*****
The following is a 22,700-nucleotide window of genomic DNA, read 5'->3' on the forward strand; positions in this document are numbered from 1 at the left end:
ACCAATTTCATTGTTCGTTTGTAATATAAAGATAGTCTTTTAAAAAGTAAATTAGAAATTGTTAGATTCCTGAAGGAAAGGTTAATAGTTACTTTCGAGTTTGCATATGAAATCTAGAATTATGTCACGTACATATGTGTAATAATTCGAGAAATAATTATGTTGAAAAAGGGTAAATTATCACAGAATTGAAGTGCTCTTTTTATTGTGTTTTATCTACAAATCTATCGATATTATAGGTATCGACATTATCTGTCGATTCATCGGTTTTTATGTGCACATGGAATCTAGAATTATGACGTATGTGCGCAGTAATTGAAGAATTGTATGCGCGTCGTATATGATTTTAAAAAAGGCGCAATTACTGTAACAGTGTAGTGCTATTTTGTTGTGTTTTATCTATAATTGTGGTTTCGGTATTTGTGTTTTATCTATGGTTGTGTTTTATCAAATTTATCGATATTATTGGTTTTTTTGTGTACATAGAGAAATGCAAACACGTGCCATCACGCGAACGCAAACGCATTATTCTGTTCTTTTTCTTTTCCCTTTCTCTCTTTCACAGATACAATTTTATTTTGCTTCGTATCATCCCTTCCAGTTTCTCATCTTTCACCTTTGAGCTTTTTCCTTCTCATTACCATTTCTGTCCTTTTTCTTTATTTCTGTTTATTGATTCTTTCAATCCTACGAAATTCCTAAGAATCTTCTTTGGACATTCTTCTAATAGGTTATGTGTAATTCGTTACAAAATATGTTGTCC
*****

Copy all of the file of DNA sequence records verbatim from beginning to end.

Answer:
The following is a 22,700-nucleotide window of genomic DNA, read 5'->3' on the forward strand; positions in this document are numbered from 1 at the left end:
ACCAATTTCATTGTTCGTTTGTAATATAAAGATAGTCTTTTAAAAAGTAAATTAGAAATTGTTAGATTCCTGAAGGAAAGGTTAATAGTTACTTTCGAGTTTGCATATGAAATCTAGAATTATGTCACGTACATATGTGTAATAATTCGAGAAATAATTATGTTGAAAAAGGGTAAATTATCACAGAATTGAAGTGCTCTTTTTATTGTGTTTTATCTACAAATCTATCGATATTATAGGTATCGACATTATCTGTCGATTCATCGGTTTTTATGTGCACATGGAATCTAGAATTATGACGTATGTGCGCAGTAATTGAAGAATTGTATGCGCGTCGTATATGATTTTAAAAAAGGCGCAATTACTGTAACAGTGTAGTGCTATTTTGTTGTGTTTTATCTATAATTGTGGTTTCGGTATTTGTGTTTTATCTATGGTTGTGTTTTATCAAATTTATCGATATTATTGGTTTTTTTGTGTACATAGAGAAATGCAAACACGTGCCATCACGCGAACGCAAACGCATTATTCTGTTCTTTTTCTTTTCCCTTTCTCTCTTTCACAGATACAATTTTATTTTGCTTCGTATCATCCCTTCCAGTTTCTCATCTTTCACCTTTGAGCTTTTTCCTTCTCATTACCATTTCTGTCCTTTTTCTTTATTTCTGTTTATTGATTCTTTCAATCCTACGAAATTCCTAAGAATCTTCTTTGGACATTCTTCTAATAGGTTATGTGTAATTCGTTACAAAATATGTTGTCC